There are a bunch of really big, department-store sized buildings with little stalls in them that are no bigger than a walk-in closet. The stalls are filled with off-brand clothing that is pretty cheap. I only found one thing I actually liked there. It's just a hooded, long-sleeve shirt.

We were mostly walking around the women's clothes. Go figure. I was with three chicks. But it was still a really cool experience since I've never seen anything like it before.

Vicky's dad picked us all up at about 5 a.m., and we headed home totally exhausted.

On Saturday, we were kind of supposed to go to a wedding in Seoul. It was one of our boss' brothers who no one knows, but I was told all the teachers were going, so I didn't want to look like a jerk. Later I found out that only the other two foreign teachers and Stacy were going.

So Vicky and I, after our very late night, backed out. Thank goodness, because I was dead.

Instead, we ended up going into Seoul again to a neighborhood called Gangnam. It's pretty much just a business district. We went because Vicky had to help her younger sister get information about studying abroad.

After she helped her sis, she took me to a really cool wine bar, where we got our own private little room to hang out in. For $32, we got a sweet red wine from Germany and a big plate of nachos. Add that to the private room with all the cushions and cool atmosphere, and it's a pretty great deal.

Since we were still pretty dead from the night before, we decided to just hop on the bus and head back to Incheon. We went to InHa, near her house, and just had some drinks and relaxed.

The nice thing about public transportation here is that while you could take the subway for $1 to get to Seoul, it's even easier to hop on the bus. We would have to take a cab to the subway station, then make two or three transfers to get to Seoul. But the bus comes right in front of our house, and only costs $2. It takes between 1 and 2 hours, depending on traffic, but it can't be beat for convenience.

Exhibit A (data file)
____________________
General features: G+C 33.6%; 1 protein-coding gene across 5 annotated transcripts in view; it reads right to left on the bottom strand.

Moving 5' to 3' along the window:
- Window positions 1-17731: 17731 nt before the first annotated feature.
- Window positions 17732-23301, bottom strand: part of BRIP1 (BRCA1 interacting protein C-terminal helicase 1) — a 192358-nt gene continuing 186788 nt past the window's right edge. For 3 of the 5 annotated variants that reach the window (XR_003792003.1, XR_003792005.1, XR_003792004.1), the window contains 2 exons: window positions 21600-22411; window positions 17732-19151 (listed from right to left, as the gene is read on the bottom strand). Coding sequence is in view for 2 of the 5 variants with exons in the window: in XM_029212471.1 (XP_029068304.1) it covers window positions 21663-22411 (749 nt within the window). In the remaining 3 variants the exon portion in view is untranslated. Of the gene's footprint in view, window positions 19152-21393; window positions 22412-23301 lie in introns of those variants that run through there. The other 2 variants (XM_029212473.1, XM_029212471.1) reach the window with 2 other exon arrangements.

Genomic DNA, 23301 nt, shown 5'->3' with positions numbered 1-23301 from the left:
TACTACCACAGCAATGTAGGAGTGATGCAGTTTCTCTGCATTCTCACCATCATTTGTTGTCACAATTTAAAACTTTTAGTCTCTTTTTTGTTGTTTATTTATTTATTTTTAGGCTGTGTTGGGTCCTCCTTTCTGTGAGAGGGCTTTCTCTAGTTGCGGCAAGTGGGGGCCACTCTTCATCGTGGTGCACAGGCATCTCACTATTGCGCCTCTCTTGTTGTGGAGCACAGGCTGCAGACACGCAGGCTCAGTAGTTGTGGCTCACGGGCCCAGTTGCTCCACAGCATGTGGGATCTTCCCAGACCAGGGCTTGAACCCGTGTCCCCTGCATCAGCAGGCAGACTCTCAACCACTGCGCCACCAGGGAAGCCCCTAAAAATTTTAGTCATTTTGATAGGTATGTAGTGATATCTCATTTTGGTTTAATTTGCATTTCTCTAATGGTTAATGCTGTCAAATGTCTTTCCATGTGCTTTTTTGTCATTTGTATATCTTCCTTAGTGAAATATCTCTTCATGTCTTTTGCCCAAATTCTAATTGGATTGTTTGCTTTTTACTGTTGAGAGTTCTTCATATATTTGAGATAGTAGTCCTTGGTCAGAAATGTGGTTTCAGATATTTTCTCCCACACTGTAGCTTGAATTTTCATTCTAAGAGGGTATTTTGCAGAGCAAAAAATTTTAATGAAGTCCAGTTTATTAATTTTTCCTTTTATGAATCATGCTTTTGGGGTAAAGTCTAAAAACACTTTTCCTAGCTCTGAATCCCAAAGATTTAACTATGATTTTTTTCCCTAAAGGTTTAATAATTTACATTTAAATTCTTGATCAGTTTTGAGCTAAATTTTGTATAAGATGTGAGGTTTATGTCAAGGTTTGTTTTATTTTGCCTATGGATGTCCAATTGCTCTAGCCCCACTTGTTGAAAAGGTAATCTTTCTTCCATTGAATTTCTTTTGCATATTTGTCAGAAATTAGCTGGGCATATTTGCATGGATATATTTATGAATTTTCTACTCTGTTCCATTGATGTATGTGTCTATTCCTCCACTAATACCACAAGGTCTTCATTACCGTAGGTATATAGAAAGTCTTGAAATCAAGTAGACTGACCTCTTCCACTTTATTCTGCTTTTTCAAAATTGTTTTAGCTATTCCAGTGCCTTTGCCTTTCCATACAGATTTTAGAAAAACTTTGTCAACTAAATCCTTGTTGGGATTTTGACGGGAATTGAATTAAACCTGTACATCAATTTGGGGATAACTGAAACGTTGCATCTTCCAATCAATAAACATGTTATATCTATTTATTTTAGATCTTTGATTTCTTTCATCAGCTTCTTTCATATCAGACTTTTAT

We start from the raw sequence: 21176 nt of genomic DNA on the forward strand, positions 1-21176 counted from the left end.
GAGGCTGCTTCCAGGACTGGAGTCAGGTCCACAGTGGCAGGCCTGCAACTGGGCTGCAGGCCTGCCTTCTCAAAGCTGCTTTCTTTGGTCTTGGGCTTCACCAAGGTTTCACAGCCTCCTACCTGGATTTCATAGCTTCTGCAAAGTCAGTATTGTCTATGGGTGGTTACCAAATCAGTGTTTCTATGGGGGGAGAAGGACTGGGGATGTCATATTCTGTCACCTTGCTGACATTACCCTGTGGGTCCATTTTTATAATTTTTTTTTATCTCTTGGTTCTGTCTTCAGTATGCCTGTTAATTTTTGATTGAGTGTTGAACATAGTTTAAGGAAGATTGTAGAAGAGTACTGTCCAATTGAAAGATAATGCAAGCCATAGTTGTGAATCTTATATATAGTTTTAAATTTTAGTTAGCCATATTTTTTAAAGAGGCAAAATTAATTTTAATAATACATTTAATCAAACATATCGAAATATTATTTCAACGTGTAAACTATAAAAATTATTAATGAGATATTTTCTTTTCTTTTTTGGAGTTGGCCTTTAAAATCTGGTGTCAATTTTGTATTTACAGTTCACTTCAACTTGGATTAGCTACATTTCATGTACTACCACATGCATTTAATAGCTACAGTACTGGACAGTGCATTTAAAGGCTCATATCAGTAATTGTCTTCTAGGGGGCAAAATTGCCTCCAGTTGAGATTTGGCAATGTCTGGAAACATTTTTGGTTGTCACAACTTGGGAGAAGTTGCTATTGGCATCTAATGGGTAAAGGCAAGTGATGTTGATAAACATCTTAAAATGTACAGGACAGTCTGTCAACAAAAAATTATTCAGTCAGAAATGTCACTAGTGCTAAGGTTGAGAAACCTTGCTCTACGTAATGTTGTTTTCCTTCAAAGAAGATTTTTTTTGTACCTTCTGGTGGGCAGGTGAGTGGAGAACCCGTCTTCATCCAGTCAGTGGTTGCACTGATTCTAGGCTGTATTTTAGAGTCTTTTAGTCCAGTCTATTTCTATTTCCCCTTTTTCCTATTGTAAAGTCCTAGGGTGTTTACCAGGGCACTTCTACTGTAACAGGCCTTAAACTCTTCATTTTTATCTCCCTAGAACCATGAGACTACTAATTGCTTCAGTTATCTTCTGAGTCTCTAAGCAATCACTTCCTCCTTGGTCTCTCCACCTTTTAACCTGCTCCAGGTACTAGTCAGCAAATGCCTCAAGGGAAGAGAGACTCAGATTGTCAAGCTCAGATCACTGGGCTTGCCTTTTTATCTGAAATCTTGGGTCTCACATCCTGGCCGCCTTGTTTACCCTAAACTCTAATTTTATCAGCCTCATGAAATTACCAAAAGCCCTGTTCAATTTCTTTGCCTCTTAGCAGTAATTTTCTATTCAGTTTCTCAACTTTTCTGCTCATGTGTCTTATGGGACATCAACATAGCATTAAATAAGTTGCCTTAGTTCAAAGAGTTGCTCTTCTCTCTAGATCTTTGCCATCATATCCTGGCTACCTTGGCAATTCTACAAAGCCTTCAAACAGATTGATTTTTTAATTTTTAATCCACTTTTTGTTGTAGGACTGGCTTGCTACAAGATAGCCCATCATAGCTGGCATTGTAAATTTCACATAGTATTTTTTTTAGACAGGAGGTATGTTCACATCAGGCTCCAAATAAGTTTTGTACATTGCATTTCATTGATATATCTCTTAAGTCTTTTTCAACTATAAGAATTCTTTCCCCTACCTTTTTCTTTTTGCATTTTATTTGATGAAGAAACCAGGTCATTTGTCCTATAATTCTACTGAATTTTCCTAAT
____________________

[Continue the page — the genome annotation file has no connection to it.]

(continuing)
On Sunday, I met with Vicky and her friend, You-Kyoung in Guworldong. You-Kyoung works in one of the Asiana Air lounges at the Incheon International Airport, catering to businessmen, who no doubt hit on her constantly. Her English listening is pretty decent, but she's studying the speaking now in college. She and Vicky were roommates at InHa when they were freshmen.

She and I decided that we're probably on the same level. It's fun when she's there, because the conversations between the three of us are probably about 50-50 English and Korean, with Vicky helping when necessary.

As for work, not much has changed. I have the most hours of any teacher there, and I have some extra things to do that the other foreign teachers don't have, like calling all the students at home to speak a little on the phone. It's a hassle. I guess that's what you get for being the "veteran" after two months.

The school just hired another Korean teacher though, so maybe my hours will go down a bit. But I'm not getting my hopes up.

Anyway, the job is more boring than anything. I just look forward to every day at 9:05 p.m. when I get to go home.

The pictures from the weekend, and some other random pics from Jess, are posted below. Enjoy!

Sunday, November 16, 2008

Pictures From the Weekend

I added some more pics to Jess's shots. I also put in pictures from this weekend. The first set is from Dongdaemun, a popular all-night shopping district in Seoul. I went with Vicky, her mom and her sister on Friday night. The second set is from Gangnam, another neighborhood of Seoul, where Vicky and I went to a wine bar on Saturday.

I'll write about the whole weekend later on tonight, but here are the pics.